To evaluate job participation, career-related problems, and actual job problems in adults with complex congenital heart disease (CHD) compared with adults with mild CHD and reference groups.
Patients were randomly selected from the archives of the Department of Pediatric Cardiology, Leiden University Medical Center, Leiden, the Netherlands.
Patients and Main Outcome Measures
In total, 76 patients with complex CHD and 80 with mild CHD (age range, 17-32 years) completed a self-reported questionnaire on employment and handicaps, with reference data available (response rate, 70%).
In the study groups, 45 (59%) of 76 patients with complex CHD had a paid job compared with 61 (76%) of 80 patients with mild CHD. Patients older than 25 years with complex CHD had significantly lower job participation (64%) than the general population (83%). Multiple logistic regression showed that type of CHD and level of education were significantly and independently related to job participation (odds ratio, 4.8; 99% confidence interval, 1.2-19.6; and odds ratio, 4.7; 99% confidence interval, 1.3-17.2, respectively). Of the 76 patients with complex CHD, 42 (55%) experienced disease-related career problems, in contrast to only 1 patient with mild CHD. Both CHD groups had more job-related mobility handicaps than did the reference group. However, in the mild CHD group, handicaps could be attributed to additional noncardiac diseases.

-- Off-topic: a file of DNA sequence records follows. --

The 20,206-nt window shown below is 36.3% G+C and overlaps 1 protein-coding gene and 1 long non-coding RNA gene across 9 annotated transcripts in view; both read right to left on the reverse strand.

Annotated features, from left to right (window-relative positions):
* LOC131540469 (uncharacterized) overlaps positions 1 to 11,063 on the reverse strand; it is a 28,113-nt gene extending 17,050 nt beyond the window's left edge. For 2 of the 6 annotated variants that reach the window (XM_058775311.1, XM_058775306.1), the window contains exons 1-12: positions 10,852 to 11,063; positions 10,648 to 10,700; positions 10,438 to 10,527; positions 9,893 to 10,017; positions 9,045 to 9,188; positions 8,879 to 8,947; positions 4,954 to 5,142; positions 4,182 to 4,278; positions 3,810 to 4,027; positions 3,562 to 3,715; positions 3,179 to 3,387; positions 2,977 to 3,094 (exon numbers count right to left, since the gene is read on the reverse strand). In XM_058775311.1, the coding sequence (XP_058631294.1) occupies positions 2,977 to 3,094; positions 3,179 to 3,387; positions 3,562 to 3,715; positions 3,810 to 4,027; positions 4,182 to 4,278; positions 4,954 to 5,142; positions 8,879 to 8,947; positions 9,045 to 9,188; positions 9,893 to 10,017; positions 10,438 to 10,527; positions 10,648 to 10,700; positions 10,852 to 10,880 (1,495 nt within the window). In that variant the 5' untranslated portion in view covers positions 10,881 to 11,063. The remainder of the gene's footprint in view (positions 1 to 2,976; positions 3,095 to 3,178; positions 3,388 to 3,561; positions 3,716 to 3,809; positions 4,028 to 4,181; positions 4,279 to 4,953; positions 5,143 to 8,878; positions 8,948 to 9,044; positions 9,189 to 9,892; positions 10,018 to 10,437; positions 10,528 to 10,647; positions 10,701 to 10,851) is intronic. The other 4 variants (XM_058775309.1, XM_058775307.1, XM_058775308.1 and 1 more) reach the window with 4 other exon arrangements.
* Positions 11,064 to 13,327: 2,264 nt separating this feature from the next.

Patients with complex CHD have reduced job participation compared with patients with mild CHD and the general population. Many receive disability benefits or experience career problems or job handicaps. Career counseling focusing on physical abilities and level of education may help prevent or reduce these job-related problems.
ADVANCES IN medical and surgical treatment of congenital heart disease (CHD) have led to the survival of increasing numbers of young adults with a range of residual cardiovascular abnormalities. Employment prospects are a major concern for patients and their parents. Paid employment is important in daily life, not only in terms of earnings and social status, but also for its social support and social distraction.1 Moreover, a recent report has revealed an association between unemployment and depression in cyanotic patients with CHD.2 Although various studies have shown that most patients with CHD are able to work,3- 7 it is unclear whether patients experience handicaps and, if so, which adaptations would be helpful. Such information could help improve vocational counseling and employment prospects of patients with CHD.
Therefore, the aim of this study was to evaluate job participation, career-related problems, and job handicaps in adults who had previously undergone operations for complex CHD. These data were compared with those of patients with mild CHD. For job participation and job handicaps, data were also compared with a reference group from the general population.